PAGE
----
## Byte-Aligned Bitmap Code

To address the decoding challenges associated with Run Length Encoding (RLE) and in the quest for a more efficient bitmap representation that inherently supports operations within them, Gennady Antoshenkov, then at Oracle, published a patent in 1994 for what is now known as Byte-Aligned Bitmap Code (BBC). As implied by its name, BBC operates on a byte-aligned basis, meaning it organizes bits into bytes without dividing bytes into individual bits during bitwise logical operations. This is important because processing whole bytes, as opposed to individual bits, is substantially more efficient on most CPUs, making byte-alignment critical to BBC's operational efficiency. While removing this alignment might yield better compression, it does so at the expense of slower bitwise operations.

BBC codes fall into two categories: one-sided and two-sided codes. Let us first examine the one-sided codes. Each BBC is composed of two parts: a gap and a tail. The gap denotes the number of zero bytes preceding the tail. This tail may either be a single bit or a verbatim sequence of bitmap bytes. The choice of a single bit for the tail suits sparse bitmaps, whereas dense bitmaps necessitate verbatim byte sequences.

To encode and compress a bitmap with BBC, we divide the bitmap into "chunks". Each chunk is led by a header byte, succeeded by zero or more gap bytes, and then by zero or more tail bytes. The gap bytes are compressed via RLE, while the tail bytes are stored in their original form, except when considered special. A tail is special if it consists of only a single byte or contains just one non-zero bit.

The first three bits of the header byte indicate the length of the gap bytes. Should the gap byte length exceed six but stay below 128, an additional gap length byte is placed right after the header byte to capture the exact length. Similarly, if the length of the gap bytes is 128 or more but less than $$2^{15}$$, then two gap length bytes are appended after the header byte. The fourth bit in the header byte indicates whether the tail is special or not. Furthermore, the header's final four bits specify the tail—either the number of tail bytes if the fourth header bit is 0, or they represent the non-zero bit's index within the tail byte if the fourth bit is 1.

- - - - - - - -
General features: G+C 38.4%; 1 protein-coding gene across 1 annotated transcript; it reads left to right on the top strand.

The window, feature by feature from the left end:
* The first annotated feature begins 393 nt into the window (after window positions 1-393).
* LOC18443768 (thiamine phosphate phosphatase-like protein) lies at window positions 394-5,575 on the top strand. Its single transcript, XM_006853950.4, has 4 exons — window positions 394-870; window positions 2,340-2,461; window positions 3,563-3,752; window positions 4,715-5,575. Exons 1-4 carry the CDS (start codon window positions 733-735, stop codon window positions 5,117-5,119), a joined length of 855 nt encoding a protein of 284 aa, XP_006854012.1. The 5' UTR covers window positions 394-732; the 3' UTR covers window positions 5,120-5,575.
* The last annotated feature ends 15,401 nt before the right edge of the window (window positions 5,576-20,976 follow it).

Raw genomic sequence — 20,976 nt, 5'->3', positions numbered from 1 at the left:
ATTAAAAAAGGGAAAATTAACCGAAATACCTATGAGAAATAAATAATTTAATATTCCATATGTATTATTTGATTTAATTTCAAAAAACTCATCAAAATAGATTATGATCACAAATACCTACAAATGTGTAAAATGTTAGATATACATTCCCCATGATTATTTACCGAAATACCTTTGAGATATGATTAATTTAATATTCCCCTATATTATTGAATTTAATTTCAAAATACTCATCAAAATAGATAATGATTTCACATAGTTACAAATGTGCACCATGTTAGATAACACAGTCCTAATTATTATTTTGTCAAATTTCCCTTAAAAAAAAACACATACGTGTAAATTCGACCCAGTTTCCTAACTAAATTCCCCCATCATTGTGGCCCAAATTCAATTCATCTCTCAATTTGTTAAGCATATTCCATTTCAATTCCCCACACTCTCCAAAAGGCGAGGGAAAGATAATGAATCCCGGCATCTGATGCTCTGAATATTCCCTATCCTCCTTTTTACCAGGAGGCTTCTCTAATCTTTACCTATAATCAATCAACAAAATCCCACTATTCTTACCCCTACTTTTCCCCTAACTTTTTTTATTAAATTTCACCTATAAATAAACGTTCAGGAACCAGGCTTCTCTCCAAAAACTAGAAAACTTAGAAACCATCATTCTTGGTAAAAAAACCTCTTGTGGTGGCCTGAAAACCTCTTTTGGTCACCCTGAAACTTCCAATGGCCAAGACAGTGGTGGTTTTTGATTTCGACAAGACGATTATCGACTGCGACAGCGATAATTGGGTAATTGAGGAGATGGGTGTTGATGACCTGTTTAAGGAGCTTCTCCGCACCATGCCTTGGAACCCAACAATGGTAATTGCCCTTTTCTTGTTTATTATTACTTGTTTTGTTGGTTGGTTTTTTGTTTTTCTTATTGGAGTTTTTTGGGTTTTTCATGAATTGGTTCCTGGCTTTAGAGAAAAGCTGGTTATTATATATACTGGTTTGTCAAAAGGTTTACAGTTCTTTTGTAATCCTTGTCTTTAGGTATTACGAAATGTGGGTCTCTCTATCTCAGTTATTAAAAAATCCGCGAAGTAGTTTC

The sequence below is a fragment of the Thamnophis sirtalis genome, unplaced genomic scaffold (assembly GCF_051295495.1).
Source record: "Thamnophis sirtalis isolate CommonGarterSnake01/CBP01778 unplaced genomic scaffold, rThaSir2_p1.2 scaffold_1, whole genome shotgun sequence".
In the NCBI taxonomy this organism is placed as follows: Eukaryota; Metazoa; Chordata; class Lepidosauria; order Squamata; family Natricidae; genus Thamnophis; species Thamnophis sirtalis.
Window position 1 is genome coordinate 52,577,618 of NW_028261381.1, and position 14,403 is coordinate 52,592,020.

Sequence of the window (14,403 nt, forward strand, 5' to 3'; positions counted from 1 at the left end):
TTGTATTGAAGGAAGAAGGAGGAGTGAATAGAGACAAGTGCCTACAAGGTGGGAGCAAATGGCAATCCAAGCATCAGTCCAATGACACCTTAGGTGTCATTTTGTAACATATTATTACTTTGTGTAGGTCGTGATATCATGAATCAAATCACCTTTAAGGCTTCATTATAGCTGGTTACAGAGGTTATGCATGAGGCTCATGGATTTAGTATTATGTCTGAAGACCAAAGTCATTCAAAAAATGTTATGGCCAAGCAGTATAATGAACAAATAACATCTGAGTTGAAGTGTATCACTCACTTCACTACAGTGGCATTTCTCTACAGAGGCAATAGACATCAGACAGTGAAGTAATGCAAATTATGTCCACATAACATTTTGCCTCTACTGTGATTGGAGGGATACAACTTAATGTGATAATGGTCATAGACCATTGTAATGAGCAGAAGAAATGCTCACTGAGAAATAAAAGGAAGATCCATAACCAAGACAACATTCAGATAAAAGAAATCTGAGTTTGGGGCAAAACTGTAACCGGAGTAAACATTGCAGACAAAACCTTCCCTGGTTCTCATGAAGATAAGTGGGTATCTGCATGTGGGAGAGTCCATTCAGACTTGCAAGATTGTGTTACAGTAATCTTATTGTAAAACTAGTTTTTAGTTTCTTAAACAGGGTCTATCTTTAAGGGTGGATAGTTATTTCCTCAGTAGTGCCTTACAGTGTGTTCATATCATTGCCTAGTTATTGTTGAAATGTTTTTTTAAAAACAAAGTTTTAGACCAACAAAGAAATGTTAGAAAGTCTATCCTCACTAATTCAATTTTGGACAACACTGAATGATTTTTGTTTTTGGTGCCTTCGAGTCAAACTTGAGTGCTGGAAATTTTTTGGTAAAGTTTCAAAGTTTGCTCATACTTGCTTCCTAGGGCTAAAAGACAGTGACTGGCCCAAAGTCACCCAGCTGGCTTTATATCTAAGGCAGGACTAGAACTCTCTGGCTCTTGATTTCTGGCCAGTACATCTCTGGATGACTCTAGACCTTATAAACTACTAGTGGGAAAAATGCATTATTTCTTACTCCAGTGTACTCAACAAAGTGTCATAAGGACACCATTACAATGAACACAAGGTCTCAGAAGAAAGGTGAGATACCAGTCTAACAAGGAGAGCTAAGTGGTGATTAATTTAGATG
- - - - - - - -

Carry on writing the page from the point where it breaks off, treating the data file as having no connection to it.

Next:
Let's clarify this with an example of BBC encoding,

Two-sided codes are almost similar, with the distinction that the gap can be filled with either zeros or ones. This versatility is especially useful for encoding non-sparse bitmaps.

Now, to perform bitwise operations, let us consider two BBC-encoded bitmaps: one designated as the "left" bitmap and the other as the "right" bitmap. The process begins by partially decoding these bitmaps into corresponding left and right bytes. Next, we categorize each byte from the left and right as either a gap byte or a non-gap byte. If a byte pair is mismatched in category (i.e., one is a gap byte and the other is not), then for the AND operation, we bypass the non-gap byte and replicate the gap byte in the output. Conversely, for an OR operation, we overlook the gap byte and replicate the non-gap byte in the output. However, if both bytes are of the same type, we directly apply the intended bitwise operation (e.g., AND, OR) on these bytes to generate the merged output byte. This procedure is iterated until all byte pairs from the bitmaps have been merged.

This method shows the advantage over RLE, as it allows for the execution of bitwise operations using the tail bytes without necessitating an explicit decoding of those bits. An example of this is shown in the figure below:

Today, the BBC technique is largely considered outdated. Despite offering respectable compression, it is outperformed by more recent alternatives due to its tendency to induce excessive branching, a consequence of its header byte design. But what exactly is excessive branching, and why is it not optimal?